Tuesday,24 October, 2017
Current issue | Issue 1316, (20 - 26 October 2016)
Tuesday,24 October, 2017
Issue 1316, (20 - 26 October 2016)

Ahram Weekly

Abuses continue in Sudan

Forced disappearances, extrajudicial killings and the alleged use of chemical weapons are continuing in Sudan, according to reports by international observers, writes Haitham Nouri

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Al-Ahram Weekly

During a session in late September the Geneva-based UN Human Rights Council discussed a report by independent researcher Ariside Nononsi on Sudan after renewing its special procedure mandate on Sudan and keeping Khartoum under observation regarding technical assistance and capacity building.

There had not been improvements in the country’s human rights record, but there had been Arab and African pressure, as well as international bartering, said Wadah Taber, coordinator of the Arab Alliance for Darfur.

“We did not bargain or use pressure, simply because we could not have done so,” said Waleed Sayed, a leading member of the ruling Sudan National Congress Party. “But we have been able to improve human rights conditions.”

According to the Website of the Human Rights Council, the independent expert cited several violations the regime is accused of, including extrajudicial killings, three forced disappearances and one arbitrary arrest.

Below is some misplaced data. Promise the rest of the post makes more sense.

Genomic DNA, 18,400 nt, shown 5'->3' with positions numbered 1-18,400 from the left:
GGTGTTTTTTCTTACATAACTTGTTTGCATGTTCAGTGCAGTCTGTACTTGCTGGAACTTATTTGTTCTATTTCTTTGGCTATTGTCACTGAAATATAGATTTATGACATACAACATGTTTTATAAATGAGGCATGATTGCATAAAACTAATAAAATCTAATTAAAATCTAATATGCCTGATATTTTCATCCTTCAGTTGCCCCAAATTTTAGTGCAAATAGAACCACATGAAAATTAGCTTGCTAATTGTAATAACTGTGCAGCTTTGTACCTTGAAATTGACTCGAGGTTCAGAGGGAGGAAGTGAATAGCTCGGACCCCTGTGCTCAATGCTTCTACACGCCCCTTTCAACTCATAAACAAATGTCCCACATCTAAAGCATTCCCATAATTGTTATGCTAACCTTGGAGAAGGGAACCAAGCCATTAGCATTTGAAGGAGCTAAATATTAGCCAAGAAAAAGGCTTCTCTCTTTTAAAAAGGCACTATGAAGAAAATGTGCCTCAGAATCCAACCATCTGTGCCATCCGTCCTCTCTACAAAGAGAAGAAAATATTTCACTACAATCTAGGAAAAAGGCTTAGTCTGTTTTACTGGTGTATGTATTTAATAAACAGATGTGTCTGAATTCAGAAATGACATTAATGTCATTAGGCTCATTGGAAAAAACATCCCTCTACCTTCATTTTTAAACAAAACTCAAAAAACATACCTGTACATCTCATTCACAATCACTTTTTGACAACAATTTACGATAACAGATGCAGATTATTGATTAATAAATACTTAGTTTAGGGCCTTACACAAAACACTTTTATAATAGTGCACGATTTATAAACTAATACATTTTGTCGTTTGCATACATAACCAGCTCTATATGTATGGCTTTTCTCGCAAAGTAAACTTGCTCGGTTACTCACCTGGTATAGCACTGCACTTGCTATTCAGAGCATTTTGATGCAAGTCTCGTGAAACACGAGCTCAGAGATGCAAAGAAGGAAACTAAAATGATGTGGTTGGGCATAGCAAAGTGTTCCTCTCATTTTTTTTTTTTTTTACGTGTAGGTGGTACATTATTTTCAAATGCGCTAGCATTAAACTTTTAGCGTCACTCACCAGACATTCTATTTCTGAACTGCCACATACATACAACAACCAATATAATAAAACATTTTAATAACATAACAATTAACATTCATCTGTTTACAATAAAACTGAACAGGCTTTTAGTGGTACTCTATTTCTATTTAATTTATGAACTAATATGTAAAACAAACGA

There have also been newspaper closures and confiscations, the prosecution of human rights activists, the shuttering of civil society groups, and the expulsion of international relief organisations.

The international rights group Amnesty International has also published a report citing strong evidence that the Sudanese authorities have used chemical weapons in the Darfur conflict.

The September report entitled Scorched Earth, Poisoned Air said the group had gathered “shocking evidence” of the use of what are suspected to be chemical weapons in Darfur over the past eight months.

It added that Sudanese forces had used such weapons 30 times since January 2016 against civilians, including children, most recently on 9 September in Jabal Murrah. The information was gathered from satellite images, interviews with survivors and the analysis of photographs of children suffering horrendous injuries.

“It is difficult to find words to describe the scale and ferocity of these attacks,” said Tirana Hassan, Amnesty’s director of crisis research. “The photographs and video footage we saw during the investigation were shocking.”

More than 50 Sudanese, Arab and international civil organisations and dozens of public figures in the US, Europe and Africa have signed a petition addressed to UN Secretary-General Ban-Ki moon and UN High Commissioner for Human Rights Zeid bin Al-Hussein urging the formation of an independent commission to investigate the alleged attacks.

Meanwhile, the government and several opposition parties in Sudan signed a document marking the outcome of the national dialogue process in Khartoum attended by the leaders of Egypt, Uganda, Chad and Mauritania.

The signing did not include the armed groups battling the Khartoum government in Darfur, the Nubia Mountains or the southern part of the Blue Nile Province. This cast a shadow over the national dialogue document and its effectiveness.

“A national dialogue document cannot be signed without including all the elements in the country,” Taber said. “There is civil war in three or four provinces, tensions in the north because of forced displacement due to dam building, deterioration in human rights and poor economic conditions in the major cities.”